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Enjoy & Learn


Visiting the Chief of the Clan Mackenzie

Scotland–castles, lakes, or, should I say in the local dialect lochs, one of them with a hypothetical monster, whisky, but... sequoias?

In a little wooden booth off the long avenue lined with beautiful old trees a cheerful lady collects fees for entering the grounds of ancient Castle McLeod. “But you’re the first visitor we’ve had for a while on a bike!” are her welcoming words. A nice short conversation follows, in which she explains where I can go and what I can visit. “It’s a private venture; I run it with my husband. You’ll meet him at the entrance to the castle so you’re free to ask any questions…” But I know from the brochure that the castle is the family home of the Earl of Cromartie, Chief of the Clan Mackenzie. Was I just talking to the Duchess?

The castle, some 30 km northwest of Inverness in the north of Scotland, has been the family’s residence for 500 years. Their dramatic and colorful lives were linked with the great events of Scottish history and the characters that shaped it, among them Mary Queen of Scots and Prince Charles Edward Stuart (Bonnie Prince Charlie). The name itself could be connected with the local Viking chief Leod, who was based at a big local Viking settlement in nearby Dingwall.

I first walk past the tower, and the newer extensions in the back where the couple now lives with their two sons, Colin and Alasdair, to see the giants. There are two redwoods, as the sequoias are also called, behind the house. I stop in front of two enormous reddish-brown towers with a feeling of standing before two skyscrapers rather than trees. A mere 57 meters high, with a girth of 10 meters, these are babies among sequoias–just 150 years old, planted hundreds of years after the first planting took place on these grounds. They are the largest at this latitude in the world.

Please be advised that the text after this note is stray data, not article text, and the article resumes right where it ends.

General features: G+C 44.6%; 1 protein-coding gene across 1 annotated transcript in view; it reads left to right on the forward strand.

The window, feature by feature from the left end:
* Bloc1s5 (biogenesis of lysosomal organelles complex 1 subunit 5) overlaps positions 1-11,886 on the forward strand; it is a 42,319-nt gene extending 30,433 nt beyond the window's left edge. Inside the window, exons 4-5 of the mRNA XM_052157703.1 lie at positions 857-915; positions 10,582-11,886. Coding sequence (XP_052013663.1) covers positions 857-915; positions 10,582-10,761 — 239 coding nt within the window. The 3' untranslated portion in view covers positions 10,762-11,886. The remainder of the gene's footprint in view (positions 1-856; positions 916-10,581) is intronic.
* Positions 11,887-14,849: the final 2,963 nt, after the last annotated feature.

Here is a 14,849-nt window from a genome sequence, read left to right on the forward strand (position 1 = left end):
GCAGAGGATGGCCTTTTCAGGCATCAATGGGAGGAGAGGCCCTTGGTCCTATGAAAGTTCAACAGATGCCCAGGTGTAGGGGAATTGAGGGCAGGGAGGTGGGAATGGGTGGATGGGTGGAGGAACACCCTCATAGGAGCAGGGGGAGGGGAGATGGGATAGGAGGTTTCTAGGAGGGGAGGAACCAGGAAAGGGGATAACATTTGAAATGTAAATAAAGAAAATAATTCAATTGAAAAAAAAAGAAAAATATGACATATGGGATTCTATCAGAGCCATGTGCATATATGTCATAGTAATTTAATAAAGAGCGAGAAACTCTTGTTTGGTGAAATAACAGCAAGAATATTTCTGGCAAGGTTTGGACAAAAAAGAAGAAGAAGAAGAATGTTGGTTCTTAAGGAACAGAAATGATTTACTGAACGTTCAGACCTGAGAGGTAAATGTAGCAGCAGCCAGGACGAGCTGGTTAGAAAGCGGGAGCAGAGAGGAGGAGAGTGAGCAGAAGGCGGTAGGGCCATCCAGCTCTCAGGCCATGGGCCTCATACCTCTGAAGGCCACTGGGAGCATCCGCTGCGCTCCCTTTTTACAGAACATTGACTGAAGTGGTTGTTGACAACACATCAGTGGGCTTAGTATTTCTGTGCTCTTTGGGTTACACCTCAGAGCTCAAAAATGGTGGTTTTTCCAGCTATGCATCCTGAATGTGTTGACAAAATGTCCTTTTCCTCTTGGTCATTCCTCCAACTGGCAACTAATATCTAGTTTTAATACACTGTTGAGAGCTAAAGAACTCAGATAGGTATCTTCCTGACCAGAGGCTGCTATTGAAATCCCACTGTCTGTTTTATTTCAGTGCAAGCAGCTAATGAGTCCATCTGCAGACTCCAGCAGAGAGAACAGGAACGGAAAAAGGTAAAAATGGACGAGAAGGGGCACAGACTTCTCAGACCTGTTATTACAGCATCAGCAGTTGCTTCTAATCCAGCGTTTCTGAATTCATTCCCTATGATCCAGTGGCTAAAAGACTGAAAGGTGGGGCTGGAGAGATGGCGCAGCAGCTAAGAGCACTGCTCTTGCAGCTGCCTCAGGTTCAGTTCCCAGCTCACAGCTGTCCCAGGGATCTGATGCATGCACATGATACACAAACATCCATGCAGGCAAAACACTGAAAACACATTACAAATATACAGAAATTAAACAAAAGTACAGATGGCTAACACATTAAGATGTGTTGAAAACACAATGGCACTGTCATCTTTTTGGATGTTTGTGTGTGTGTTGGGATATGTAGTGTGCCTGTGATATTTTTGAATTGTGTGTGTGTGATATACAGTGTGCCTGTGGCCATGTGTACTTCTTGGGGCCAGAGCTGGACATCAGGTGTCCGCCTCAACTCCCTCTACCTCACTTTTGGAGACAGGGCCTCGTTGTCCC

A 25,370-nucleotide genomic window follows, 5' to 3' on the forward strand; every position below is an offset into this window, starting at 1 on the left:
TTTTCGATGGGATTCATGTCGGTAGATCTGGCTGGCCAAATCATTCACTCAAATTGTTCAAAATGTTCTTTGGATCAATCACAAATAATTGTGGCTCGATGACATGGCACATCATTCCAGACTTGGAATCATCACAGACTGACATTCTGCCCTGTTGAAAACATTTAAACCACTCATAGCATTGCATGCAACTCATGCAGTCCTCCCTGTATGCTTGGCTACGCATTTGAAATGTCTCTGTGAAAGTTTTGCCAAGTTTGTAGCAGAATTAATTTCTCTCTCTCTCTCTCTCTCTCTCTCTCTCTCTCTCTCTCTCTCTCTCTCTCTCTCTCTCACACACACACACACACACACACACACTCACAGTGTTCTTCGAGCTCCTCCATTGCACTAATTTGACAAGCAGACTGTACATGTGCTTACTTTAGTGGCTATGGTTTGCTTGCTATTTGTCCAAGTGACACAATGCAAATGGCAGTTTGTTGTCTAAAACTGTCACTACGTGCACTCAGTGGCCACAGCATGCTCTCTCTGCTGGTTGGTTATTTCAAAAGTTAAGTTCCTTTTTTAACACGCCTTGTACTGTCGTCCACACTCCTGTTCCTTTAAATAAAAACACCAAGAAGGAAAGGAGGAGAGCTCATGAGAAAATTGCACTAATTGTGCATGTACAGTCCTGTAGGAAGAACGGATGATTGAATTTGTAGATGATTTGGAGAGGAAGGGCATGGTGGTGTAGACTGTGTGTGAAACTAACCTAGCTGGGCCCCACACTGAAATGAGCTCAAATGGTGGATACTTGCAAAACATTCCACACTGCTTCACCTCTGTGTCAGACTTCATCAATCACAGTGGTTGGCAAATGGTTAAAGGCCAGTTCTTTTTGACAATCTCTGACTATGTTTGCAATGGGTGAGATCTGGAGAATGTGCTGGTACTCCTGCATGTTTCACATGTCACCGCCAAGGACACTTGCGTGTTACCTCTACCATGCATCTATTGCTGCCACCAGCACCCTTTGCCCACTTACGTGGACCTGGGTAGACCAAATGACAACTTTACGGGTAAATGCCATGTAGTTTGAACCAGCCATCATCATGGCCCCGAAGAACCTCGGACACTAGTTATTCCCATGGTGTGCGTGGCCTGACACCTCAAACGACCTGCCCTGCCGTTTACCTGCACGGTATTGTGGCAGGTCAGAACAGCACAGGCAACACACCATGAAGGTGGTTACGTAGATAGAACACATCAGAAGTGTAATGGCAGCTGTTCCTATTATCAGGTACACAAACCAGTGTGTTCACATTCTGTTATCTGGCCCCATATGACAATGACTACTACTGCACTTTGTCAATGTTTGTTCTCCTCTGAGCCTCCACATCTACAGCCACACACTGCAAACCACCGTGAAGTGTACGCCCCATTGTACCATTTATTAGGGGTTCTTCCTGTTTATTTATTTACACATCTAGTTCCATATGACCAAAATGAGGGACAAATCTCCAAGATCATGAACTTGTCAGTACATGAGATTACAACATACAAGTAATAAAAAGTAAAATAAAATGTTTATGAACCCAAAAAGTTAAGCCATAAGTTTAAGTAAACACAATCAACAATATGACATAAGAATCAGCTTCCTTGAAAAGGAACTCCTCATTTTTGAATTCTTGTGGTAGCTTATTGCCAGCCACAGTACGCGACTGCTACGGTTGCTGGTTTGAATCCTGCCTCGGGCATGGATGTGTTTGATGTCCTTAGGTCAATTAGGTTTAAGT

Visiting the tower–the oldest part of the castle, and the only one open for visitors for a few days in each summer month–is a family experience. The smiling, vigorous earl explains the details of the old (and once the only) door to the tower, and later on in the written comments to the exhibits, tells some family stories, interweaving them with Scottish history. In the Great Hall I am greeted by a lady of a similar age, who must be his sister or cousin, and when I look around the drawing room with an enormous billiards table, the Cromarties’ son runs into the room to chat with his grandmother: “So, how has it been Grandma? Many tourists today? Shall I bring you a cup of tea?” It feels as if I was the guest of the family, maybe for afternoon tea, but definitely not a tourist in a museum. A short chat about the stuffed birds on the walls (“You’re not allowed to do that any more, are you…?”) or my inviting the elderly lady to Poland (“We also have many interesting castles; in Cracow we have a magnificent royal one!”) adds to the homey atmosphere.

When outside again, I follow the tree walk. A path mowed in higher, wild grass leads me in curves around specimens of some more or less exotic trees, with a carefully written explanation of each species next to it. First on the path is the oldest recorded tree planted in Britain by human hand–a Spanish Chestnut, still healthily growing and beautiful. I pick one leaf as a souvenir. The leaf in hand, I cycle slowly back through the nearby picturesque Victorian spa village of Strathpeffer–hoping to visit it next time I am here.

Janusz Madej

 

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